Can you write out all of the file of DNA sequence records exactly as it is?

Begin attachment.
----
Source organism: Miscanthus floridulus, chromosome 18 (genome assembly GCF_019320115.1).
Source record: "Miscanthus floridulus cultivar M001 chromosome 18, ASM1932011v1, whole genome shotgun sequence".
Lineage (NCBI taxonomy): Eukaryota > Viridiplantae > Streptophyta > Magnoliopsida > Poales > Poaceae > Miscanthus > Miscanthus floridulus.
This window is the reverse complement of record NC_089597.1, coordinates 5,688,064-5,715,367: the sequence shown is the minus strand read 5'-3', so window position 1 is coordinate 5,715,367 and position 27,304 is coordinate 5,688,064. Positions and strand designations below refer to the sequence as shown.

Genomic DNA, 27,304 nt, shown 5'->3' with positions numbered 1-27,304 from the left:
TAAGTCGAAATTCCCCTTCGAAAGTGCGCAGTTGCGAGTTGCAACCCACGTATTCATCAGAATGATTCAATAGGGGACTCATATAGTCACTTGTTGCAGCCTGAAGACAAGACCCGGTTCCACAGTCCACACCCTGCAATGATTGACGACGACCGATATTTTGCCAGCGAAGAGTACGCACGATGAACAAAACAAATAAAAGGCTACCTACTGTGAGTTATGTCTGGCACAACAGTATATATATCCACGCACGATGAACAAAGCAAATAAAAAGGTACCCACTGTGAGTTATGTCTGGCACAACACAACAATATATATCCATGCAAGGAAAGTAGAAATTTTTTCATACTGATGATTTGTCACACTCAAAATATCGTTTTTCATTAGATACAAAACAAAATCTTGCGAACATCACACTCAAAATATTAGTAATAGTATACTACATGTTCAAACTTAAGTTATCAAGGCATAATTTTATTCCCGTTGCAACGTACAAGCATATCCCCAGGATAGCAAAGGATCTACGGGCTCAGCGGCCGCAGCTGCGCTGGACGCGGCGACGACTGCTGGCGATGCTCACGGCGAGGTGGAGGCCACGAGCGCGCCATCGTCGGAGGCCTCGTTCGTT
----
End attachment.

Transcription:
Source organism: Miscanthus floridulus, chromosome 18 (genome assembly GCF_019320115.1).
Source record: "Miscanthus floridulus cultivar M001 chromosome 18, ASM1932011v1, whole genome shotgun sequence".
Lineage (NCBI taxonomy): Eukaryota > Viridiplantae > Streptophyta > Magnoliopsida > Poales > Poaceae > Miscanthus > Miscanthus floridulus.
This window is the reverse complement of record NC_089597.1, coordinates 5,688,064-5,715,367: the sequence shown is the minus strand read 5'-3', so window position 1 is coordinate 5,715,367 and position 27,304 is coordinate 5,688,064. Positions and strand designations below refer to the sequence as shown.

Genomic DNA, 27,304 nt, shown 5'->3' with positions numbered 1-27,304 from the left:
TAAGTCGAAATTCCCCTTCGAAAGTGCGCAGTTGCGAGTTGCAACCCACGTATTCATCAGAATGATTCAATAGGGGACTCATATAGTCACTTGTTGCAGCCTGAAGACAAGACCCGGTTCCACAGTCCACACCCTGCAATGATTGACGACGACCGATATTTTGCCAGCGAAGAGTACGCACGATGAACAAAACAAATAAAAGGCTACCTACTGTGAGTTATGTCTGGCACAACAGTATATATATCCACGCACGATGAACAAAGCAAATAAAAAGGTACCCACTGTGAGTTATGTCTGGCACAACACAACAATATATATCCATGCAAGGAAAGTAGAAATTTTTTCATACTGATGATTTGTCACACTCAAAATATCGTTTTTCATTAGATACAAAACAAAATCTTGCGAACATCACACTCAAAATATTAGTAATAGTATACTACATGTTCAAACTTAAGTTATCAAGGCATAATTTTATTCCCGTTGCAACGTACAAGCATATCCCCAGGATAGCAAAGGATCTACGGGCTCAGCGGCCGCAGCTGCGCTGGACGCGGCGACGACTGCTGGCGATGCTCACGGCGAGGTGGAGGCCACGAGCGCGCCATCGTCGGAGGCCTCGTTCGTT